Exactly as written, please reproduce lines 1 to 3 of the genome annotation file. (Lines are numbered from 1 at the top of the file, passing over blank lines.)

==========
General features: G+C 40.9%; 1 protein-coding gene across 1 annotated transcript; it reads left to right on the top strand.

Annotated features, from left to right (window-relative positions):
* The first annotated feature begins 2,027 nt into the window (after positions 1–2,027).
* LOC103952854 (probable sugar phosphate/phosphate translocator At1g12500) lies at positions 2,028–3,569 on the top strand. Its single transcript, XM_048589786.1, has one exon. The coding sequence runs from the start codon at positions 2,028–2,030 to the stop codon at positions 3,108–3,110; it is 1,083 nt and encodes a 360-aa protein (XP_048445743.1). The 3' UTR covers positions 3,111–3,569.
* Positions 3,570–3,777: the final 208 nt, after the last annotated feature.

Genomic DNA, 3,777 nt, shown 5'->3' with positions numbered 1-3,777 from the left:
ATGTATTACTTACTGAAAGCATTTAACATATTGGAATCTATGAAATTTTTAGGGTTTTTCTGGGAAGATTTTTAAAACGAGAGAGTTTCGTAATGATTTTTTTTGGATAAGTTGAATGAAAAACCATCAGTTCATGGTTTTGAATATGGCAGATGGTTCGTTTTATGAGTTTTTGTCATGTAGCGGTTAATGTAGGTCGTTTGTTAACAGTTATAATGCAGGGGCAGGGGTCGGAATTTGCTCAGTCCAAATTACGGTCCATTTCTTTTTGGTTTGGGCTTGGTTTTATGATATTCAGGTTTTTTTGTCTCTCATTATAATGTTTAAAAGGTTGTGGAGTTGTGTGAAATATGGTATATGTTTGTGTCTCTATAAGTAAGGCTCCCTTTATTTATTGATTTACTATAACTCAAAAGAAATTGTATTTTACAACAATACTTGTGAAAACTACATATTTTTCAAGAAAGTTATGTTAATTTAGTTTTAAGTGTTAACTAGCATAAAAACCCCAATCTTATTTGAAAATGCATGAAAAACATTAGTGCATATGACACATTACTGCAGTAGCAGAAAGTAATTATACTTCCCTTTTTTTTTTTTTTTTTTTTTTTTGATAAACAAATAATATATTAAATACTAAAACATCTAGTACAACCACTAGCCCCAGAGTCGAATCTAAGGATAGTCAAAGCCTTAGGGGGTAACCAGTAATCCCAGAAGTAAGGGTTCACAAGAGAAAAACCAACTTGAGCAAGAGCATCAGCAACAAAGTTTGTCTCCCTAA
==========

General features: G+C 40.9%; 1 protein-coding gene across 1 annotated transcript; it reads left to right on the top strand.

Annotated features, from left to right (window-relative positions):
* The first annotated feature begins 2,027 nt into the window (after positions 1–2,027).